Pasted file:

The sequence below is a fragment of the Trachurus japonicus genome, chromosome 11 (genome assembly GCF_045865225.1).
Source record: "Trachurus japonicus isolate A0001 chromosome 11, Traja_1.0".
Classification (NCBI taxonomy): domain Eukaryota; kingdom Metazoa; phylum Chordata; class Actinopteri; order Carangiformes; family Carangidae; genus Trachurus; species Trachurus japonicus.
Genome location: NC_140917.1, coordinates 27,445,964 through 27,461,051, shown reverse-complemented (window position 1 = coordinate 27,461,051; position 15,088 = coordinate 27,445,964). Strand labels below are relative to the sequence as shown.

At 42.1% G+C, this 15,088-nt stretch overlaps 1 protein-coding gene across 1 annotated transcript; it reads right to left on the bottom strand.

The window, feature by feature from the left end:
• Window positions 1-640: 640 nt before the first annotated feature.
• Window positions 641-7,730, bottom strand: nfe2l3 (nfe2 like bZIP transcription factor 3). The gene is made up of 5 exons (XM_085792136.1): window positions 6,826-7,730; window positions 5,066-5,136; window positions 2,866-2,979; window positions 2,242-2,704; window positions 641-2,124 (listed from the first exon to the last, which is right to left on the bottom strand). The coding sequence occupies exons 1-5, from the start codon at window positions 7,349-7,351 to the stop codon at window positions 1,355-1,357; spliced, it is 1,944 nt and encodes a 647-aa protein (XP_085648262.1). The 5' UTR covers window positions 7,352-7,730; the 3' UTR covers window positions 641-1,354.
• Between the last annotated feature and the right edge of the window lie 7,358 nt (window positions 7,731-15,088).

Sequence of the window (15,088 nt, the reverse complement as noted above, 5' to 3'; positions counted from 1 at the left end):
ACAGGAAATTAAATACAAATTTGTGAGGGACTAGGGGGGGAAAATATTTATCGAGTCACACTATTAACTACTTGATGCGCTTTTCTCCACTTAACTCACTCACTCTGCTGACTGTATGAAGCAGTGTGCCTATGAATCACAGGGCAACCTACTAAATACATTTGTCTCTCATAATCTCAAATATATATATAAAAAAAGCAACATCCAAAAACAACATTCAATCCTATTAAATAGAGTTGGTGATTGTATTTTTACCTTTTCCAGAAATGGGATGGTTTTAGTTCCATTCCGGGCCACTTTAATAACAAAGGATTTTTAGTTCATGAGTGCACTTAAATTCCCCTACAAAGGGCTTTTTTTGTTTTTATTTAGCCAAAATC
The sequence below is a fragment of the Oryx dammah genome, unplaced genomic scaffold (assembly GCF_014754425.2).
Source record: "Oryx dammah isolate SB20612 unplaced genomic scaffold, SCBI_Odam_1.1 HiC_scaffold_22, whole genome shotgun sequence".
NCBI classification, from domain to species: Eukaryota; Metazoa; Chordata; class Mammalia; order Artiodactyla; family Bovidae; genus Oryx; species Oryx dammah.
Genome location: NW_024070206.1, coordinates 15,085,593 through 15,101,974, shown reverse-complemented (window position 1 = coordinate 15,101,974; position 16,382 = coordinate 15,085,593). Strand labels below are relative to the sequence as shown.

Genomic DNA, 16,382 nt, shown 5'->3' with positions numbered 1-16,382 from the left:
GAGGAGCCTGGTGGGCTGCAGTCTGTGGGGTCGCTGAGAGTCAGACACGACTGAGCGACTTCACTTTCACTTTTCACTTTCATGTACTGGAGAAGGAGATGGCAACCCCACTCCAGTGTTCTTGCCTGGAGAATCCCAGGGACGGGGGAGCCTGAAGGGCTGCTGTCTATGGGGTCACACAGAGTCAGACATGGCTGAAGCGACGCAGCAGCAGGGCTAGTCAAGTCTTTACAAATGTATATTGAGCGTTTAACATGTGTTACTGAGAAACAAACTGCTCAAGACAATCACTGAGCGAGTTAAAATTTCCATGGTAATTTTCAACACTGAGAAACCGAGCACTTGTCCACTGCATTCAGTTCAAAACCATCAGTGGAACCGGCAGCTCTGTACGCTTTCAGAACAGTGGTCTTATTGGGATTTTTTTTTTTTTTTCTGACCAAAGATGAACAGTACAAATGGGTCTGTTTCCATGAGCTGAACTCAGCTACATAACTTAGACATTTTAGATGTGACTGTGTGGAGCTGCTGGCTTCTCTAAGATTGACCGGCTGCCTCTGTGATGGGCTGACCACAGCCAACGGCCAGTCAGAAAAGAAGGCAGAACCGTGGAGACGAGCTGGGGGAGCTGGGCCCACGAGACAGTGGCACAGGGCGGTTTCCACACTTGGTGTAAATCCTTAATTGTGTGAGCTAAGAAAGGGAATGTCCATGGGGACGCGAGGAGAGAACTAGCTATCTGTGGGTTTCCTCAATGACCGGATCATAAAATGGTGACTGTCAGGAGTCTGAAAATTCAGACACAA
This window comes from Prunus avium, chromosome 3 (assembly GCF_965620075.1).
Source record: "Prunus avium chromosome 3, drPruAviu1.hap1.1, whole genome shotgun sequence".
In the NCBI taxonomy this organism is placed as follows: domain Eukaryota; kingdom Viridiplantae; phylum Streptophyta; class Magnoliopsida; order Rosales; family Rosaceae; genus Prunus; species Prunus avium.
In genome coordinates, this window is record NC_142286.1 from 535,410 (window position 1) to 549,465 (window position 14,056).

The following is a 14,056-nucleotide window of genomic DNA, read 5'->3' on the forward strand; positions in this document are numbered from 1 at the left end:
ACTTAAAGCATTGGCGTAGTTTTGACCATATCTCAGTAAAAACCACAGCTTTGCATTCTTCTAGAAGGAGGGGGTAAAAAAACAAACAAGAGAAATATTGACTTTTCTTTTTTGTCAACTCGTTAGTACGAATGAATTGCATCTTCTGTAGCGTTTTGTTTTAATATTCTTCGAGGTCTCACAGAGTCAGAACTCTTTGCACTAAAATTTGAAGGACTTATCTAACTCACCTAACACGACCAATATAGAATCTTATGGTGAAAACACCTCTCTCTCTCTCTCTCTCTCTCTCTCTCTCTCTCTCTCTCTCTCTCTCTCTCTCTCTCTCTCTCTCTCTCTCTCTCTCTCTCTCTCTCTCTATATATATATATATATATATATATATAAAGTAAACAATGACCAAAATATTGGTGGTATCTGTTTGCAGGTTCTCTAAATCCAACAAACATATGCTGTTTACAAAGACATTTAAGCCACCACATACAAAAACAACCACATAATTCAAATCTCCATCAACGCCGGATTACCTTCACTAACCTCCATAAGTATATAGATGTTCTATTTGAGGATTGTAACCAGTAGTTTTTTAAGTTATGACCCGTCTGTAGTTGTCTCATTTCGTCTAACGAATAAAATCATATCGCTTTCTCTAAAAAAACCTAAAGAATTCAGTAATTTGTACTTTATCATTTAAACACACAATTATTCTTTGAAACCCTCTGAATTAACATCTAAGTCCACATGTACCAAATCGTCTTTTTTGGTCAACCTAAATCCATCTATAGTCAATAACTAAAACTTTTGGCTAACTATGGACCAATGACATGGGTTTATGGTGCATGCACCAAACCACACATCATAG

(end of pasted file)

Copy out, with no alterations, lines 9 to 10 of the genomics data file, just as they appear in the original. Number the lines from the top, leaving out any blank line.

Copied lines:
• Between the last annotated feature and the right edge of the window lie 7,358 nt (window positions 7,731-15,088).

Sequence of the window (15,088 nt, the reverse complement as noted above, 5' to 3'; positions counted from 1 at the left end):